- Discuss results of cultural competency assessment and future steps.
- Defend the actions and rights of students, staff and faculty while they exercise their free expression and interpretation of diversity.
- Encourage and promote the inclusion of diversity in syllabi to meet ACEJMC diversity standard.
- Feature syllabus links and web page to various ‘diversity-oriented’ professional associations, such as the National Association of Black Journalists, the National Lesbian and Gay Journalists Association, the Native American Journalists Association, etc., to be updated annually.
- Encourage instructors to post on Blackboard events organized/sponsored by the Office of Multicultural Affairs and use extra credit as incentive for their students to attend some of these events every semester.
- Work with the Resource Center Administrator to create a display panel in the Resource Center highlighting student/course accomplishments that reflect the diversity of experiences in the J-School.
- Celebrate and share cultural experiences through events and guest lectures open to all.
- Encourage and promote the free circulation and exchange of ideas as an essential component of diversity by hosting School-wide discussions about current events pertaining to diversity matters.
Action Steps II: Recruit and Retain Students who Belong to Underrepresented Groups that Reflect Demographics Trend in the U.S. in General and in Higher Education in Particular
- Collaborate with JMC 304 Media Writing students and instructors to create profiles of diverse students to be posted on the J-School’s website.
- Increase financial resources devoted to supporting the Journalism Multicultural Scholars Program.
- Visit high schools in Kansas and throughout the country with high diverse populations.
- Recruit diverse J-School ambassadors to travel to high schools and participate in college fairs in nearby cities.
- Recruit alumni to reach out to students.
- Collaborate with JMC 560 Message Development students and instructors to develop print and online materials in Spanish geared at Spanish-speaking family members of potential students.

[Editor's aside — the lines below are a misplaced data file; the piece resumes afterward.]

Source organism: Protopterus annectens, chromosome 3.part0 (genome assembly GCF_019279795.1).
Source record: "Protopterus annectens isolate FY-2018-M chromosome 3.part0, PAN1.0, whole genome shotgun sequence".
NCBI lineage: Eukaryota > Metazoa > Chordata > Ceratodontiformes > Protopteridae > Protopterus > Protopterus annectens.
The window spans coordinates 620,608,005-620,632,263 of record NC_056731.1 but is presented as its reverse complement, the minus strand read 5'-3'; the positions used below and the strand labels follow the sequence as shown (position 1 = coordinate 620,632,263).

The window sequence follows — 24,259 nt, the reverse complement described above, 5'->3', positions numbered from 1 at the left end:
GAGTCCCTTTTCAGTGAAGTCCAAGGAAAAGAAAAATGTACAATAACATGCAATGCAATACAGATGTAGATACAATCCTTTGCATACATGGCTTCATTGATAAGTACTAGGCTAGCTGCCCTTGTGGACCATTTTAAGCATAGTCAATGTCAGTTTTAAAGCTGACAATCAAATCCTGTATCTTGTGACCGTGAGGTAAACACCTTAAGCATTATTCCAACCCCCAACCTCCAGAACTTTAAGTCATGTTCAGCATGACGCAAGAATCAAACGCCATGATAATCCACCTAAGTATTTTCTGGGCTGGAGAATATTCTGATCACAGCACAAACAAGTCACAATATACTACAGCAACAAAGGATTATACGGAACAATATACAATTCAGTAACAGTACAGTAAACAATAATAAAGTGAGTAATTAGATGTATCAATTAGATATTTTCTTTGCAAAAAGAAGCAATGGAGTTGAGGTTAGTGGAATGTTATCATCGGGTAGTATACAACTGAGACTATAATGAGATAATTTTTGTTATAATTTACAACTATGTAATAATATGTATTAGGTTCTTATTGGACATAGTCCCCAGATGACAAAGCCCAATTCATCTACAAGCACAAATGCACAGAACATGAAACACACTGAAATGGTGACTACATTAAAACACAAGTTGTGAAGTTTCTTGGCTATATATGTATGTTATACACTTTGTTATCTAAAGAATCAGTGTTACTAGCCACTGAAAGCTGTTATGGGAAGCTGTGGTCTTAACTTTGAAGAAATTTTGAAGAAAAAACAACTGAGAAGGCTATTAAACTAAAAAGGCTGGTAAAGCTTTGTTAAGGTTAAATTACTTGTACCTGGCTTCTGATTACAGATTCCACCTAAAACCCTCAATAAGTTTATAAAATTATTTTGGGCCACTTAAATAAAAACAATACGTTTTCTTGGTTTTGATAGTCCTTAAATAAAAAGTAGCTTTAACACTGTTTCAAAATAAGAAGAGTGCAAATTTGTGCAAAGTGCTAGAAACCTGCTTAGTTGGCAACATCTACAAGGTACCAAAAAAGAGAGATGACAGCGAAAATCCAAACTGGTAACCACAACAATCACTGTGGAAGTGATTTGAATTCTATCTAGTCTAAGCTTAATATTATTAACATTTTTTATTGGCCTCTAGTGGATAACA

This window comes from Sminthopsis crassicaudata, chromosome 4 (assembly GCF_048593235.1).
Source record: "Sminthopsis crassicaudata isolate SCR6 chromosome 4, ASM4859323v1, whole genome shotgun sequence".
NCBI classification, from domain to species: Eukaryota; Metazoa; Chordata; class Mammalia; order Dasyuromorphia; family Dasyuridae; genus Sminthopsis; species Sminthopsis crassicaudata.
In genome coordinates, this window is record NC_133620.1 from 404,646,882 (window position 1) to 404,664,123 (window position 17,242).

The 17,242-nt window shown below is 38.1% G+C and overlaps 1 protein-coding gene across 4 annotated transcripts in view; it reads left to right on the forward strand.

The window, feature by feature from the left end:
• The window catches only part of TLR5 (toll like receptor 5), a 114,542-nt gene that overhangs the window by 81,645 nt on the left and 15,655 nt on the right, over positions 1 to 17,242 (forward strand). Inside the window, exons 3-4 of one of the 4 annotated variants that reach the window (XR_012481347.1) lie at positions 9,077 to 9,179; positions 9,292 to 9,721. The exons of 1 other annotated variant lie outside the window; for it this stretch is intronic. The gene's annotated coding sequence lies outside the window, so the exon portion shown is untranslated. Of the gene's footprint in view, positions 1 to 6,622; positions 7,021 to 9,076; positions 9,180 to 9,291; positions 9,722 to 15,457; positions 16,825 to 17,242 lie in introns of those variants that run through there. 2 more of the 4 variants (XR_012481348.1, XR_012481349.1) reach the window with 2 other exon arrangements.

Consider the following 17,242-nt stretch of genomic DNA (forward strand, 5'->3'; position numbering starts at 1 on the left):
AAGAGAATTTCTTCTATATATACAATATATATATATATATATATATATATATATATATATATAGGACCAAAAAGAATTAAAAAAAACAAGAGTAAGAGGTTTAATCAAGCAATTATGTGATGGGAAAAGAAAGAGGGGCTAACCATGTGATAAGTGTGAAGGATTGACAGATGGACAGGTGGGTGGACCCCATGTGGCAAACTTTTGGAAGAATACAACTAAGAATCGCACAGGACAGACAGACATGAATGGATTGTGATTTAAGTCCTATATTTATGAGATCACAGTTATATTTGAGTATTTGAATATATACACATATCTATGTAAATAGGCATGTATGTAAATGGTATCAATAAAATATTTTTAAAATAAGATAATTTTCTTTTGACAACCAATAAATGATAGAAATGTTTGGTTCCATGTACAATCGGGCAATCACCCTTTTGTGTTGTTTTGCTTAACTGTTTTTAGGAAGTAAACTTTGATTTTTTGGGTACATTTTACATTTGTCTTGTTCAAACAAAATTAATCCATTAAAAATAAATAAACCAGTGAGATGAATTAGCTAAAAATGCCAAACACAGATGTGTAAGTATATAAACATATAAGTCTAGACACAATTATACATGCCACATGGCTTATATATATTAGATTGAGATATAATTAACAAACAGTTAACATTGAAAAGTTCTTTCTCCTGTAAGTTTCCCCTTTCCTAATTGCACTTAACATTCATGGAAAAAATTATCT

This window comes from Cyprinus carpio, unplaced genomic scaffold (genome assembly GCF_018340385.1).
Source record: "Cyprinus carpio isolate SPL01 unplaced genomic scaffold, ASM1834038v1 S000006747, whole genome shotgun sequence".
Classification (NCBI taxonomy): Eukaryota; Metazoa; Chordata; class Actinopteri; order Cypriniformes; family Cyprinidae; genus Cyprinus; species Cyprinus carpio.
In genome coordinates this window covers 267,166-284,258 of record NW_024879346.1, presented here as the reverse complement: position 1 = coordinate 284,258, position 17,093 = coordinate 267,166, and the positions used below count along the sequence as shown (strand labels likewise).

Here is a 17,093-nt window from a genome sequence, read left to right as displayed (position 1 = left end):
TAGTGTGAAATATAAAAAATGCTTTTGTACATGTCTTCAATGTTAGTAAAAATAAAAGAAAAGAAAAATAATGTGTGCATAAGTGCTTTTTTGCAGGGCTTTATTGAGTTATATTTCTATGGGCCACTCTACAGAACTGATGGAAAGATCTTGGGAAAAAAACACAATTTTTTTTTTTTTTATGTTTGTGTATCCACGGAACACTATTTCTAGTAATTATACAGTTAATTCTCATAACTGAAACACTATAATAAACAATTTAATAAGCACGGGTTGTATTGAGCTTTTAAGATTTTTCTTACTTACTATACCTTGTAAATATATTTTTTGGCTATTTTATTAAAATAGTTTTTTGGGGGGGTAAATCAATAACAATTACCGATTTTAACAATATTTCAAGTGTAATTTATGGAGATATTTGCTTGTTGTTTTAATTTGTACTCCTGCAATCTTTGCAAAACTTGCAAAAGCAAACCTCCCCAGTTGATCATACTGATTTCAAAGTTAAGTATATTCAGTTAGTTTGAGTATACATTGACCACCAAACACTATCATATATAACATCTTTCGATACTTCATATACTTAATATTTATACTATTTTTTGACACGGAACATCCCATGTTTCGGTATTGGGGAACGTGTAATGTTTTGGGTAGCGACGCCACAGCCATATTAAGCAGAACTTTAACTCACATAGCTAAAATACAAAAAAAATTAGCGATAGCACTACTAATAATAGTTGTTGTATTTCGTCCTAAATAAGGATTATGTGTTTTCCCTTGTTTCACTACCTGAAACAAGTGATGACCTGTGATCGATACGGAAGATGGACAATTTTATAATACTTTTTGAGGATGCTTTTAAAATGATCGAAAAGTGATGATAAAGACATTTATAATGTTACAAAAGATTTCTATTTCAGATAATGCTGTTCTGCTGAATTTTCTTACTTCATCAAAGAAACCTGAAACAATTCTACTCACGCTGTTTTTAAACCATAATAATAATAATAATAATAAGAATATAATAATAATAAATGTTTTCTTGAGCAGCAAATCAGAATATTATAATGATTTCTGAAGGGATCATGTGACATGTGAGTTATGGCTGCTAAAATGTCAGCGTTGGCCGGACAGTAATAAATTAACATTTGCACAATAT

- Focus on recruiting efforts not only in creating a racially-diverse environment, but also in fostering a diverse ideological and cultural environment.
- Increase mentoring and leadership opportunities for students.
Action Steps III: Recruit and Retain Employees (Faculty and Staff) who Belong to Underrepresented Groups that Reflect Demographic Trends in the U.S. in General and in Higher Education in Particular
- Develop advertisements for new employees that encourage diverse candidates to apply.
- Consider the inclusion of faculty and staff who belong to underrepresented groups when forming search committees.
- Nominate a professor for the university’s Langston Hughes professorship (committee assignment).
- Develop a faculty exchange program with Historically Black Colleges and Universities, and LatinoServing Institutions (committee assignment).
- Develop exchange programs with universities outside the United States.
- Promote recruitment of faculty and staff with diverse cultural, life and social experiences.
- Increase mentoring and service opportunities for faculty and staff (committee assignment).
Action Steps IV: Develop a Culture Based on Intellectual Curiosity and Inclusiveness (Research Paradigms, Theoretical Perspectives, etc.)
- Showcase student and faculty research projects online and in Stauffer-Flint Hall.
- Collaborate with programs and centers, including International Studies and the Global Health Initiative, and the Center for Excellence in Health Communication to Underserved Populations (CEHCUP).
- Establish research partnerships with Haskell University and HBCUs.
- Develop community-based participatory research (CBPR) projects focused on working with underrepresented populations.
- Expand our research collaboration to other areas of the globe to communities in need of our expertise.
- Establish a summer grant for J-School collaborative research projects that explore diversity matters and have a direct impact on items in this diversity action plan.